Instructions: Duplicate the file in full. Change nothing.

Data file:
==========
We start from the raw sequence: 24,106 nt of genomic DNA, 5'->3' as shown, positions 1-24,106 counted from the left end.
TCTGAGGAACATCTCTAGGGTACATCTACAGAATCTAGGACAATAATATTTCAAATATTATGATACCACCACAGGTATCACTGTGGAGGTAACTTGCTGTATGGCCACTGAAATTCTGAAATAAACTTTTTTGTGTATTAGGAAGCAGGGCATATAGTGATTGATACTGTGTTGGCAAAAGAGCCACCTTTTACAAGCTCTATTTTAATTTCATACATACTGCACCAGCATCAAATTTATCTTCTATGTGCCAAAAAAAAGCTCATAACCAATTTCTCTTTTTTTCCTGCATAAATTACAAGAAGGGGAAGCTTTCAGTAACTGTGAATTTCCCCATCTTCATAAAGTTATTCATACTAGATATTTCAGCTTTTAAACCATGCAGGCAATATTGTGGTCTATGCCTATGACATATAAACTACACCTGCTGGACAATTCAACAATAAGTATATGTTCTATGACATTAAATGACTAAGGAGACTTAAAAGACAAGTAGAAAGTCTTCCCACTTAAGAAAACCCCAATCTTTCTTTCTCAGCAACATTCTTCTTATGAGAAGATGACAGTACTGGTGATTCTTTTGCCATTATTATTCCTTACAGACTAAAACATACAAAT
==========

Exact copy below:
We start from the raw sequence: 24,106 nt of genomic DNA, 5'->3' as shown, positions 1-24,106 counted from the left end.
TCTGAGGAACATCTCTAGGGTACATCTACAGAATCTAGGACAATAATATTTCAAATATTATGATACCACCACAGGTATCACTGTGGAGGTAACTTGCTGTATGGCCACTGAAATTCTGAAATAAACTTTTTTGTGTATTAGGAAGCAGGGCATATAGTGATTGATACTGTGTTGGCAAAAGAGCCACCTTTTACAAGCTCTATTTTAATTTCATACATACTGCACCAGCATCAAATTTATCTTCTATGTGCCAAAAAAAAGCTCATAACCAATTTCTCTTTTTTTCCTGCATAAATTACAAGAAGGGGAAGCTTTCAGTAACTGTGAATTTCCCCATCTTCATAAAGTTATTCATACTAGATATTTCAGCTTTTAAACCATGCAGGCAATATTGTGGTCTATGCCTATGACATATAAACTACACCTGCTGGACAATTCAACAATAAGTATATGTTCTATGACATTAAATGACTAAGGAGACTTAAAAGACAAGTAGAAAGTCTTCCCACTTAAGAAAACCCCAATCTTTCTTTCTCAGCAACATTCTTCTTATGAGAAGATGACAGTACTGGTGATTCTTTTGCCATTATTATTCCTTACAGACTAAAACATACAAAT